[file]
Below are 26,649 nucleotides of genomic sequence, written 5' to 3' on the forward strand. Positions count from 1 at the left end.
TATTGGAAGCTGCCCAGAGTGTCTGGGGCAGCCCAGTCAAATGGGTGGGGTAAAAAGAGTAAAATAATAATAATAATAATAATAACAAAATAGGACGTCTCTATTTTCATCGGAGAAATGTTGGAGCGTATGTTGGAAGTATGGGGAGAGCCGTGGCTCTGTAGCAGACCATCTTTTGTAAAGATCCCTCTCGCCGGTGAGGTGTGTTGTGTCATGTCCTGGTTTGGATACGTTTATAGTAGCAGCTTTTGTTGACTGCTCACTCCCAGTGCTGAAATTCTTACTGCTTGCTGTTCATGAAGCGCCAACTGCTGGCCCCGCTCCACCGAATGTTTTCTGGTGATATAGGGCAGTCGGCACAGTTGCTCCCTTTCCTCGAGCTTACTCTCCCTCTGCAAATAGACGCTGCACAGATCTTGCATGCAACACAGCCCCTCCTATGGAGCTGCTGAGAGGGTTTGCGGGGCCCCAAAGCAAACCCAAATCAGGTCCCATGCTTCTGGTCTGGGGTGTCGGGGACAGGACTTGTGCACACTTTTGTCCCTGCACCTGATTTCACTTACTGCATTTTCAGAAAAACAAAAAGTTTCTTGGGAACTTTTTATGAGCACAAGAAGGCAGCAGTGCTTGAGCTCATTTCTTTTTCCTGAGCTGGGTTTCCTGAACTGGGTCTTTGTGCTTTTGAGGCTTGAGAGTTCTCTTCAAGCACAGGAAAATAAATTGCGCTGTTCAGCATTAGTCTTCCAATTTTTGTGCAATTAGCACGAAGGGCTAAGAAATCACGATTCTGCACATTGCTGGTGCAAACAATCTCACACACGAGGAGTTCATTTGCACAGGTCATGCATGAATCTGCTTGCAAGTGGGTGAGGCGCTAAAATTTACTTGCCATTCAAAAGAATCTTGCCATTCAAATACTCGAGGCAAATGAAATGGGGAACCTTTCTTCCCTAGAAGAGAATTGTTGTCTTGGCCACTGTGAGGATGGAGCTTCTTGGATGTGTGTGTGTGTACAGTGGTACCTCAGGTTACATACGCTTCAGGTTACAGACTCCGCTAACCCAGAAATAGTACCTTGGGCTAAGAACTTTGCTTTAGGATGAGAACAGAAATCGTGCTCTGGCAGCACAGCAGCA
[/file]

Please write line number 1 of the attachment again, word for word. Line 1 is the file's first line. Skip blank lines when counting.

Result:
Below are 26,649 nucleotides of genomic sequence, written 5' to 3' on the forward strand. Positions count from 1 at the left end.